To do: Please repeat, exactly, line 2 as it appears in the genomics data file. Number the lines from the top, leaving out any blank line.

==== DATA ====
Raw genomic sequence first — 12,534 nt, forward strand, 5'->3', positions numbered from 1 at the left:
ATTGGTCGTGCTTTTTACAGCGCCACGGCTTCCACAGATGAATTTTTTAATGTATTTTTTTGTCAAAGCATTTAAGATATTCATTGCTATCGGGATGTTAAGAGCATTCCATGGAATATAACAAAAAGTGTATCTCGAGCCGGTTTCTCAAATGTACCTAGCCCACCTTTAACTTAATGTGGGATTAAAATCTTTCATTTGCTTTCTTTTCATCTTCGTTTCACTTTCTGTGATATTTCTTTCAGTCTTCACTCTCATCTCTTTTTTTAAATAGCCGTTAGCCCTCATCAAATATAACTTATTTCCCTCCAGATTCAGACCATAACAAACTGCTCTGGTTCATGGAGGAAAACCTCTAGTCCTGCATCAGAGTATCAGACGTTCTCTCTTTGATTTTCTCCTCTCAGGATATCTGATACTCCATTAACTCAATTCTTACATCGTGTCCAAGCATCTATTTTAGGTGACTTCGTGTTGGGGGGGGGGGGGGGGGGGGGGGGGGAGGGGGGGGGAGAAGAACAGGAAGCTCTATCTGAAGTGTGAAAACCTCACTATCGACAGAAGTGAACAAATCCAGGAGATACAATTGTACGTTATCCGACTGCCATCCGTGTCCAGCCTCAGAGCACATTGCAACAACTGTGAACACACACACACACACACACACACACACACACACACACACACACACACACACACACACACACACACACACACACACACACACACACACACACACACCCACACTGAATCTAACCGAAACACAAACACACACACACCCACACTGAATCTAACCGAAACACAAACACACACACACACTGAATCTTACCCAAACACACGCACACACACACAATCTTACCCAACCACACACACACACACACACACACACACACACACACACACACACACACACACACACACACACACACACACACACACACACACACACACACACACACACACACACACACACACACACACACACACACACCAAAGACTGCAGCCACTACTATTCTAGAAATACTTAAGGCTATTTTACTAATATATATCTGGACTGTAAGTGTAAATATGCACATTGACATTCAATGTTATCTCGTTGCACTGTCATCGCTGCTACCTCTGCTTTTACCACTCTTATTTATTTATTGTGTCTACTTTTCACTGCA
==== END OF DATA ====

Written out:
ATTGGTCGTGCTTTTTACAGCGCCACGGCTTCCACAGATGAATTTTTTAATGTATTTTTTTGTCAAAGCATTTAAGATATTCATTGCTATCGGGATGTTAAGAGCATTCCATGGAATATAACAAAAAGTGTATCTCGAGCCGGTTTCTCAAATGTACCTAGCCCACCTTTAACTTAATGTGGGATTAAAATCTTTCATTTGCTTTCTTTTCATCTTCGTTTCACTTTCTGTGATATTTCTTTCAGTCTTCACTCTCATCTCTTTTTTTAAATAGCCGTTAGCCCTCATCAAATATAACTTATTTCCCTCCAGATTCAGACCATAACAAACTGCTCTGGTTCATGGAGGAAAACCTCTAGTCCTGCATCAGAGTATCAGACGTTCTCTCTTTGATTTTCTCCTCTCAGGATATCTGATACTCCATTAACTCAATTCTTACATCGTGTCCAAGCATCTATTTTAGGTGACTTCGTGTTGGGGGGGGGGGGGGGGGGGGGGGGGGAGGGGGGGGGAGAAGAACAGGAAGCTCTATCTGAAGTGTGAAAACCTCACTATCGACAGAAGTGAACAAATCCAGGAGATACAATTGTACGTTATCCGACTGCCATCCGTGTCCAGCCTCAGAGCACATTGCAACAACTGTGAACACACACACACACACACACACACACACACACACACACACACACACACACACACACACACACACACACACACACACACACACACACACACACACACCCACACTGAATCTAACCGAAACACAAACACACACACACCCACACTGAATCTAACCGAAACACAAACACACACACACACTGAATCTTACCCAAACACACGCACACACACACAATCTTACCCAACCACACACACACACACACACACACACACACACACACACACACACACACACACACACACACACACACACACACACACACACACACACACACACACACACACACACACACACACACACACACACACACACCAAAGACTGCAGCCACTACTATTCTAGAAATACTTAAGGCTATTTTACTAATATATATCTGGACTGTAAGTGTAAATATGCACATTGACATTCAATGTTATCTCGTTGCACTGTCATCGCTGCTACCTCTGCTTTTACCACTCTTATTTATTTATTGTGTCTACTTTTCACTGCA